Adamson Advisory

Some Good Information From the AICPA About Estates

Be sure you are talking to your clients about estate planning. The following is from the AICPA.

AICPA: Five questions to ask to keep the IRS off your estate

No one wants the IRS knocking on their door, especially after they have passed. But it can happen if your estate isn’t valued correctly.

Michael Jackson’s estate has been fighting the IRS for seven years over the value of the pop star’s name and likeness and music rights holdings. Jackson died in 2009 at the age of 50 amid several reputation-damaging scandals. His estate’s representatives and the IRS disagreed about the value of his name, likeness, and other holdings by hundreds of millions of dollars, and the IRS originally sent the estate a more than $500 million estate tax bill.

You may not have an estate the size of Jackson, but this is a reminder of the value of effective estate planning and assuring your assets are valued properly for tax purposes, and to keep the IRS from knocking on your heirs’ doors. Here are some questions to consider when preparing to hand over your estate:

  1. Do you understand how the IRS treats valuation issues? – Valuations for estate and gift tax purposes need to be prepared with the expectation that the IRS will challenge it. Understanding IRS rules and policies on issues such as tax-affecting pass-through entities and built-in gains tax and various discounts associated with the interest can reduce the chances of an IRS challenge or shorten the process.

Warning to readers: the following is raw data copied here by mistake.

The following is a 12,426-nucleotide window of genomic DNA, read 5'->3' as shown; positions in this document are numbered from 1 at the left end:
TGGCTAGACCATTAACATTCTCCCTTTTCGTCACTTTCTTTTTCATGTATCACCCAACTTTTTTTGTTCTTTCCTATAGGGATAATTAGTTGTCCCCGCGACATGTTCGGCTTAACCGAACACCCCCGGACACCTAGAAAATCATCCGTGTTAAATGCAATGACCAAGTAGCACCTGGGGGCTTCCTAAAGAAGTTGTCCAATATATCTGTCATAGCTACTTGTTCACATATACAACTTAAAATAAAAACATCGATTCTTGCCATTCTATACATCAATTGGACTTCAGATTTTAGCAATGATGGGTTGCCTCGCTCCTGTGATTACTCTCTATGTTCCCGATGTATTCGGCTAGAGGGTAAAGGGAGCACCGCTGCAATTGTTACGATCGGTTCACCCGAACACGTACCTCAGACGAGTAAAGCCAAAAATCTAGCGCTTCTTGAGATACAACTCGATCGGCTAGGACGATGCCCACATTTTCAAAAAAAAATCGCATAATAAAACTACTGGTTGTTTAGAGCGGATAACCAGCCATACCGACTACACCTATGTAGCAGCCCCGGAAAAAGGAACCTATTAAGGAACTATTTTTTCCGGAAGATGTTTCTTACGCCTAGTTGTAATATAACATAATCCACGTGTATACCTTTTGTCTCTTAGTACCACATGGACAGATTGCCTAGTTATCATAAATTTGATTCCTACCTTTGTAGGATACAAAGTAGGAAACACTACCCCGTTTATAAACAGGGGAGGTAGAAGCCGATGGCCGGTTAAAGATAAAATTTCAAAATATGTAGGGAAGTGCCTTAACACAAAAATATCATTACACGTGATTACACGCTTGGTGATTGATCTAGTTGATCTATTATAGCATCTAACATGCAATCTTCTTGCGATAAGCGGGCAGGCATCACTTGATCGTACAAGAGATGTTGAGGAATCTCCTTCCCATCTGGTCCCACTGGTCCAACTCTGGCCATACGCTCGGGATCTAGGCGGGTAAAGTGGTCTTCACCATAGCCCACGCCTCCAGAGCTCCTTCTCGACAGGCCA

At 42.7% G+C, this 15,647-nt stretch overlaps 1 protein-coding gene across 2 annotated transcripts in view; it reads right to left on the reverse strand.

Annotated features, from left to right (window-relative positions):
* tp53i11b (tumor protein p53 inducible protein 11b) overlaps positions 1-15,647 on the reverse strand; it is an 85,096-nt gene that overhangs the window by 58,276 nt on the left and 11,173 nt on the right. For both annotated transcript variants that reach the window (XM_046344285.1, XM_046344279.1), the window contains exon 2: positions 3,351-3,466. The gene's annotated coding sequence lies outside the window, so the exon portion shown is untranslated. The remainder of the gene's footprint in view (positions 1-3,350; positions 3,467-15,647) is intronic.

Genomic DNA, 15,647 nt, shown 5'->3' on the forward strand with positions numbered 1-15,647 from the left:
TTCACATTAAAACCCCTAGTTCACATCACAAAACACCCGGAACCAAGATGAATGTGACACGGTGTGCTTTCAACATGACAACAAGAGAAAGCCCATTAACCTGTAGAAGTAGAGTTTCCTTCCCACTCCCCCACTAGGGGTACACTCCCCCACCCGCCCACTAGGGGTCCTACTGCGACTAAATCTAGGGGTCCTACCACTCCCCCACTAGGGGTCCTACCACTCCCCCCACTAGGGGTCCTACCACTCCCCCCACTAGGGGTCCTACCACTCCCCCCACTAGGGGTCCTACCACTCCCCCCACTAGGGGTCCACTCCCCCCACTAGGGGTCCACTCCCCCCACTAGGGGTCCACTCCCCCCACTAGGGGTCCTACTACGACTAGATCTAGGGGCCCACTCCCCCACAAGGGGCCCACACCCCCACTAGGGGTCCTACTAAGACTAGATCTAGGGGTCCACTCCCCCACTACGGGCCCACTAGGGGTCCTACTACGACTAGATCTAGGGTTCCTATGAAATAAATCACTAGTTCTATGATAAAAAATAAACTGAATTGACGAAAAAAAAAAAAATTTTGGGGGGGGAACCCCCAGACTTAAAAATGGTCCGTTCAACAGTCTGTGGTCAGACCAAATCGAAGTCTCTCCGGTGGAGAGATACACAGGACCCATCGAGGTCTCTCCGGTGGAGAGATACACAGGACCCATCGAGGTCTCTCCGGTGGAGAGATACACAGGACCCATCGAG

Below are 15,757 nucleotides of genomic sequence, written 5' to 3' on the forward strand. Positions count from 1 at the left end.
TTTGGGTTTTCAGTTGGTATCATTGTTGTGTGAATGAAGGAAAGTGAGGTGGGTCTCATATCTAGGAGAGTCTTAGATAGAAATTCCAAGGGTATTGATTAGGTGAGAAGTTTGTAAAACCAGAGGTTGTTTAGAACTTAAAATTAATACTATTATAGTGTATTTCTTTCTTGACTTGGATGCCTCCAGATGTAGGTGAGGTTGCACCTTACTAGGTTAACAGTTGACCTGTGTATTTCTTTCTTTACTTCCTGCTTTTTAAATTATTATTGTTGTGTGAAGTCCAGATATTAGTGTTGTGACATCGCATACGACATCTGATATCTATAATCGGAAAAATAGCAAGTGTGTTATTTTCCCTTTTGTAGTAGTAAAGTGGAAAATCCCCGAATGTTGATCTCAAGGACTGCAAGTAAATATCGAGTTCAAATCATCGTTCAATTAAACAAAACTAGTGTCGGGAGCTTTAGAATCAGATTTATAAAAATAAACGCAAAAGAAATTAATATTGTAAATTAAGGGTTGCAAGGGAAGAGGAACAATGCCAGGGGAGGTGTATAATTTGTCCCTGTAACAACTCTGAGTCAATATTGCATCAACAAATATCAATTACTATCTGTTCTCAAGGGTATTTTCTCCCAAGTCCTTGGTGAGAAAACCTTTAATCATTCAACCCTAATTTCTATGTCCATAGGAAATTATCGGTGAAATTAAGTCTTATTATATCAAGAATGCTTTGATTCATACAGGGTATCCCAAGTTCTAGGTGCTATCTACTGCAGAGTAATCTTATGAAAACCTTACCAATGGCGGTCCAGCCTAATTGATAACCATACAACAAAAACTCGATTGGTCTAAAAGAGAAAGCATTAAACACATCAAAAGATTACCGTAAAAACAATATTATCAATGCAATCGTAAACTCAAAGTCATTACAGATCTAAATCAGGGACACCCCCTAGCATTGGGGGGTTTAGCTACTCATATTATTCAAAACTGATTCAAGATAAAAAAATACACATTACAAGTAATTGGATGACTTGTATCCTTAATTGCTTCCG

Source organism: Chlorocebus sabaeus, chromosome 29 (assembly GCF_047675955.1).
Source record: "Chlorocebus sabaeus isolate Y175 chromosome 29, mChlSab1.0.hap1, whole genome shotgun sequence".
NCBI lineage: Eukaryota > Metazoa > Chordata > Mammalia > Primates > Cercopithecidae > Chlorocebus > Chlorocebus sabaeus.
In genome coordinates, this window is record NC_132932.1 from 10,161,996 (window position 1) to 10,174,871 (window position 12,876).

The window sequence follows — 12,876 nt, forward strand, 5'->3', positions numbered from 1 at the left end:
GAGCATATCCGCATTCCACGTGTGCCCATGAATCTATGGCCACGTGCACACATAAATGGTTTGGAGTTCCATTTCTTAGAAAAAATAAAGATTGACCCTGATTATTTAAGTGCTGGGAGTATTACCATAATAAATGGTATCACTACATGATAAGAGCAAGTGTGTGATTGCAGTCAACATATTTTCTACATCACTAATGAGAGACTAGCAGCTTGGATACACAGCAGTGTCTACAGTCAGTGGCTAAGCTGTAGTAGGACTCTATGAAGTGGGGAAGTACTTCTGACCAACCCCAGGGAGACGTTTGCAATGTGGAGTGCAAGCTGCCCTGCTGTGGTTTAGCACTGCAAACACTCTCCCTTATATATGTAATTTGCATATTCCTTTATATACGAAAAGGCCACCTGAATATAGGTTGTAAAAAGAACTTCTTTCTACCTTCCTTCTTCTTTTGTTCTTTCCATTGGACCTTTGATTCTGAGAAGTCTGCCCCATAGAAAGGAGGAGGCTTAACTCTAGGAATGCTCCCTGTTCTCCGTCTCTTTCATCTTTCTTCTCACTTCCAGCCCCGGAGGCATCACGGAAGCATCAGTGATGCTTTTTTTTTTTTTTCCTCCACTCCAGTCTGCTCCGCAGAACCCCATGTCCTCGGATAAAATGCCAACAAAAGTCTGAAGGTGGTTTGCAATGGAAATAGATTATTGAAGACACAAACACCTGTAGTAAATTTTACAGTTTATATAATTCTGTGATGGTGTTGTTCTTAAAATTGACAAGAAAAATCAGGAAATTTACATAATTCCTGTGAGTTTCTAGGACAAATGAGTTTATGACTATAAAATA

2. How many valuation methods will be used in the valuation report? – One of the best ways to support and, if necessary, defend the valuation used for estate and gift tax purposes is to use multiple valuation methods that support the result.
  3. What documentation will be provided in the valuation report? – The IRS must understand why a business or assets were valued the way there were. Thorough documentation, including why selected methods and approaches were used as well as supporting documentation that explains assumptions and qualitative inputs (i.e., professional judgment), is crucial. The valuation report tells the story, make sure the IRS can understand what the story is about.
  4. What experience or expertise do you have to value the assets? – Some items, like automobiles that are traded routinely, are easy to value. Other assets, like fine art, names, and likenesses, jewelry, patents, or publishing rights, are much more difficult to put a number on, and the expertise needed to value those assets can be very specialized. Be sure the professional providing the valuation has the skills relevant certifications or credentials to value your assets. Keep in mind – having a professional who knows when to call in a subject matter expert is a good thing!
  5. Are there opportunities to make a pre-death transfer of appreciating assets? Pre-death transfers establish a fair market value on the date of the transfer and can help remove significant wealth from the estate. However, this has its pros and cons. Pre-death transfers can result in a more expeditious settlement, but they may also accelerate the need to defend the value of the transferred assets.

To speak with an AICPA expert on estate planning and valuation, contact James Gallagher at


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